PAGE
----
For those who follow our Home-To-Be project… well, you’re in for a treat. Because last week, things got real! The plans for our living room (which I’ll show you in a second) were finalized, giving us a clear vision and getting us more excited than that woman and her Chewbacca mask.

Now that we know what will go where and which function each corner will have, we decided it was time to get down to business in the lights department. Let there be light!

To do so, the boyfriend and I attacked the Monday morning traffic jam and headed out to dmlights to get some professional advice on how to handle our high ceiling and how to find a good balance between the aesthetic aspect and functional value.

After showing them the plans, our vision and explaining the style we like, Flor (the person who helped us) showed us some options that were spot on. Ha, ‘spot’ on, get it. ;)

Anyway, I’ll spare you from the details because I know many of you are curious on what was proposed, what we’ve learned from our visit and which handy tips we got for working with our high ceiling. So without further ado, I won’t keep you in the dark any longer … ;)

1. Rail system to save € and work

When you have a high sloping ceiling like ours, it’s better to go for a rail system instead of recessed spotlights. Not only will it save a lot of work (seeing how built-ins often need a dropped ceiling), spots attached to a rail system are more flexible and saves you the hassle of having to foresee multiple light points (which in turn makes it cheaper). And in combination with a sloped ceiling, flexibility is no unnecessary luxury!

We also got the tip to go for a standard rail so we can still choose another brand for the actual spots whenever we feel like it. We wouldn’t be stuck to a specific brand this way and might save again a nice amount of money.

For now, our mind is set to these of Wever & Ducre (but in white). Pretty, hu! We would place these above the mezzanine, at the entrance door of the living room and above the kitchen island. Another advantage of a rail system is that you can start with a few spots and add more if needed.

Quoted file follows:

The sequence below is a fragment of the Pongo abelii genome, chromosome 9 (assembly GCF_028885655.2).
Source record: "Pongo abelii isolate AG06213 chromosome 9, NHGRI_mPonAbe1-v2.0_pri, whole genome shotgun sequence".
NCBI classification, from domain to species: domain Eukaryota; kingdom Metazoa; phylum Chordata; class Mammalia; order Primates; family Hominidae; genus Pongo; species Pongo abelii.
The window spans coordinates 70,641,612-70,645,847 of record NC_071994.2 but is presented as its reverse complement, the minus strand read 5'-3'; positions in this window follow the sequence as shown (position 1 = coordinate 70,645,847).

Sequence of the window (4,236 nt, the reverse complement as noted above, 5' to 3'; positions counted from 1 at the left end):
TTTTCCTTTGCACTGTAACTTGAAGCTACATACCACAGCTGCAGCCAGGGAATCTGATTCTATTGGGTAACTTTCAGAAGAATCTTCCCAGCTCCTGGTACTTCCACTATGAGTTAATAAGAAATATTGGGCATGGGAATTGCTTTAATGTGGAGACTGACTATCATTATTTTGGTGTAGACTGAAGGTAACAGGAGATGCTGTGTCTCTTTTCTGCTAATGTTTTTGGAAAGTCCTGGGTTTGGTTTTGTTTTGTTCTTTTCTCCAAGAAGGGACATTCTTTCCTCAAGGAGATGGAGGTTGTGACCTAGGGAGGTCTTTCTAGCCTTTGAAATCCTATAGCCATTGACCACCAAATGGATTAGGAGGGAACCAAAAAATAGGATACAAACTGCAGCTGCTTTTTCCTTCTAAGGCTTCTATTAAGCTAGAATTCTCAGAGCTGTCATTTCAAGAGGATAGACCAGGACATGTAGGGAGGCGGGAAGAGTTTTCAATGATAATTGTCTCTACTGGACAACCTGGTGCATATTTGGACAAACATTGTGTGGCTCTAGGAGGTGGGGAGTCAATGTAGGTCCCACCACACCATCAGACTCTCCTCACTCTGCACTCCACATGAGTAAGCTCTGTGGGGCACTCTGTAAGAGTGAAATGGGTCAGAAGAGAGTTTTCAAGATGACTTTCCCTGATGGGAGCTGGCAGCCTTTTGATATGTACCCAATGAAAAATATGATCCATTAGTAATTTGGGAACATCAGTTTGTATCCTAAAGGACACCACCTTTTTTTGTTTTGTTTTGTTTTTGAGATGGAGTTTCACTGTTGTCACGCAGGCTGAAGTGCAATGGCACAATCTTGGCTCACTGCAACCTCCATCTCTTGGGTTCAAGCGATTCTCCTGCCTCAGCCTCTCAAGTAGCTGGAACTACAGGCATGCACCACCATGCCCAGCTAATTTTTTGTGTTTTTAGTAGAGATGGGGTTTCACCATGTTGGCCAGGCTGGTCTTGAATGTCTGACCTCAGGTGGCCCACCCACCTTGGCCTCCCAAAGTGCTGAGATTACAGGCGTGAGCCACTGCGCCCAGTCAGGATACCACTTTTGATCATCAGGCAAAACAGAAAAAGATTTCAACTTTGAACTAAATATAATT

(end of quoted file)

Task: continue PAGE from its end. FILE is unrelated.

Wever & Ducre Sqube rail system

2. Eye catcher to emphasize the height

A large room (or a high one as ours) can use a little drama. Flor told us to indeed work with 1 eye-catcher and keep the rest clean and easy. I already had the perfect eye-catcher in mind… the Vertigo lamp. There might ring a bell seeing how I expressed my love for this one already a couple of times here at the blog. Last week, we decided to just go for it. The white version.

To make sure this lamp gets the attention it deserves, they showed us options that go well with it while not taking away the attention.


Petite Friture – Vertigo lamp

3. Built-in spots when possible

Underneath the mezzanine, we do have the option to easily add some built-in spots. Because this is where the sitting area will be, a few white simplistic spots are more than enough. Tipstay away from the television when you are placing spots. You don’t need light near it so save yourself the trouble and money. Duly noted!

The ones Flor suggested where these from Doxis and are just perfect. Simple and elegant. #doublewin They’re also a little more flexible than standard spots. Which allows us to guide the light and aim towards something nice, like for instance a piece of art.

To have some extra light when needed, he suggested to get a floor lamp to place next to the couch. A new quest can begin! ^^


Doxis FlatLED T1

The biggest lesson we’ve learnt is that you can’t start thinking about lighting too soon and that professional advice is really worth it. We got it done just in time to make some final electricity changes. Phew!

Some mistakes we prevented from happening by having a light plan…

1. Getting it right the first time

The biggest reason to get a light plan made is to get things right the first time. A do-over is not that easy and it’s just easier if you can avoid the hustle of moving light points…

Keeping that in mind (and for those who are planning to work with a rail system) its’ always better to foresee a light point at the end or the beginning of where the rail will come. If you have the option, pick light sources that are dimmable to easily switch between mood light or light you need to get some work done.

2. Position is key

Another great tip we got from Flor was to move our light from the middle of the kitchen to right above the kitchen island. Seems so logical now but we weren’t planning on doing this. Meaning we would’ve ended up standing in our own shadow all the time. By making this last-minute change, we’ll always have enough light when cutting those vegetables. Big mistake prevented and we get to keep our fingers. Phew!

3. Keep it simple

Don’t overdo it. Don’t use too many different types of lighting and don’t go overdrive with the amount of spots. While we were afraid that we would need extra spots to get this high ceiling room light enough, we’ve learnt that you only need to make sure you have the right amount of spots at the right place and aim them right. I think we easily saved ourself a couple of €s with this one.

So thank you, Flor. Thank you dmlights. For both the tips but also for giving us a vision and keeping us from making silly mistakes.

On a slightly different note, what do you think of the options? And what do you think of the plans? Love to hear!